Arnold: Do you play negative situations over in your mind?
Off and on I've had to engage in the art of tough love.
Now I know how it got its name! I'm just wondering whether it's tougher on the receiver – or the sender.
Tough love has been defined as “an expression used when someone treats another person harshly or sternly with the intent to help them in the long run.”
Prunes theory of life
This kind of behavior is definitely not my strong suit, and I find myself second-guessing about the intensity to employ. It all goes back to my “Prunes Theory of Life.” Three enough? Six too many?
No doubt you're familiar with stories about concerned parents who have gone to the wall for a drug-addicted child and then reached a point where they refused further support until he or she agreed to enter a rehabilitation program. Or a coach who is strict with his players – but the discipline is intended for their greater good.
Deciding to take action
A while back, I found myself awake for almost 24 hours straight dealing with an extended family member in another time zone. Without an owner's manual – and coupled with the challenges of geography and timing – I felt somewhat uneasy when I finally tried to sleep.
After tossing and turning, I bolted out of bed at 3 a.m. and came downstairs to write out an intervention strategy on my computer. I was definitely on a roll. It all seemed to flow onto the page. At least that's what it seemed like in the middle of the night.
The waiting room
And then there was the silence after the “send” button was pushed. And the patience it took to wait. And wait.
Fortunately, I had a lot of other things to do that helped to distract me from looking incessantly for a response on my cellphone or computer. Finally it came. As I opened the email message, I was pleasantly surprised at the response.
My plan had been accepted (at least for the time being). Not embraced, mind you. I was happy to take accepted, though.
Getting the message
This has definitely been one of those “can't see the forest for the trees” lessons for my extended family member. All I did was point out the obvious – in a way that could be “heard” and received. Once I got that tricky part down, the plan seemed to flow from there.
And that's the way it is with life challenges. When we're knee-deep in a situation with all the accompanying emotional components, it can seem like there's no way out. You've likely experienced a situation in which you felt trapped or frozen – at least temporarily. Weighing things back and forth. Over and over.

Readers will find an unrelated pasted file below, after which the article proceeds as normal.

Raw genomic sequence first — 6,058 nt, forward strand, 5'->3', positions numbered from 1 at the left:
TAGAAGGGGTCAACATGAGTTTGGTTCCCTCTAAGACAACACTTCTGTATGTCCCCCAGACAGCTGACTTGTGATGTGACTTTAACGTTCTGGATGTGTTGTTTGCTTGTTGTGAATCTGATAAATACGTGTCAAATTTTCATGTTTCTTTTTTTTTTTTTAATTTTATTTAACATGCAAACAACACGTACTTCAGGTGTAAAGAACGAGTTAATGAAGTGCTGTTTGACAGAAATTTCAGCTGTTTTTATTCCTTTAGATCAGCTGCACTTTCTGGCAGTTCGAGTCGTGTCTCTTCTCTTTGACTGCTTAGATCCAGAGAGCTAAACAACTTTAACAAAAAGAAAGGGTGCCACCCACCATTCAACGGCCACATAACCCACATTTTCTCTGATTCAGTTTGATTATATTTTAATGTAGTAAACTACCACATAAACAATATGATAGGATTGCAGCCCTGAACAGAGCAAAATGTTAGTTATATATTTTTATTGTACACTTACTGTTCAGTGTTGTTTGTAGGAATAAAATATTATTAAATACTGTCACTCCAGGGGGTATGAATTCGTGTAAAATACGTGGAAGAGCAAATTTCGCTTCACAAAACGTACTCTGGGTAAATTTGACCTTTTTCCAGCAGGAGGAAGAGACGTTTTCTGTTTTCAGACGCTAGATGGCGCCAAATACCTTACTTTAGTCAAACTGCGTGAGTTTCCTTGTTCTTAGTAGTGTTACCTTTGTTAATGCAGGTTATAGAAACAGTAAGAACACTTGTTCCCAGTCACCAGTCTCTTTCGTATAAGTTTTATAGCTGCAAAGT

Inertia sets in. So, you need to apply some “ertia.” In my case, the family member agreed to a conference call with a professional. That set things in motion for others to get on board to support the plan. That's not always the case, though, especially on the first attempt.
Ready for rejection
I had to be willing to put myself on the line and risk being rejected or shut out, and that was the hard part. That's where vision and faith came in – and a belief that the end result would warrant whatever messiness came in the middle.
Once I got over that hurdle, there was no turning back. Logically, I saw the solution long ago – as did others in the family. The timing just had to be right to present it – back to that concept of communicating things in a way that they can be “heard” by those in crisis. As for results, the jury is still out.
Of course, the one in crisis also has to be ready to take a step when the intervention plan is presented. And, often, these stars don't align. So, it's back to the drawing board.
Intention, attention and releasing tension
I've definitely drawn on some life lessons in this ordeal, like the one I learned from Dr. Wayne Dyer, the psychologist and author:
• Put your strong in-tention toward the problem.
• Give it your utmost attention.
• Detach from the outcome, releasing the tension.
I do pretty well with those first two. It's that third one – detachment – that often gets me. (See earlier “prunes” theory).
It's like the patience involved in certain types of cooking. A friend of mine does a lot of Cajun cooking where it's critical to get the roux, or broth, just right. You can't rush it, or the dish will be ruined.
Yet, it needs to be tended (like the attention reference above). Maybe that's why the terms “simmer,” “boil” and “broil” are involved in cooking – as well as life situations! In our scenario, we had all been simmering for quite a while about the self-destructive behavior being played out on the extended family scene. Some had even reached the boiling point.
Rescuing and enabling
While support and encouragement can certainly be helpful, rescuing someone who is actively practicing an addiction is actually enabling the behavior to continue, according to therapists such as Robert Burney, author of “Enabling and Rescuing vs. Tough Love.”
And addictions run the gamut. We tend to think of the more common examples of alcohol and drug abuse. But there's a whole laundry list of addictive behaviors – overspending, eating disorders, sexual addictions, gambling and many others.
A person who is acting out self-destructively has no reason to change if they don't ever suffer major consequences for their behavior. If they're continually rescued from the consequences, they're allowed to continue practicing their addiction.
And here's the kicker. Helping someone continue to self-destruct is not support. And it's not loving.
Linda Arnold, M.A., M.B.A., is a psychological counselor, founder and former Chairman/CEO of a multistate marketing company, certified wellness instructor and syndicated columnist. Reader comments are welcome at firstname.lastname@example.org .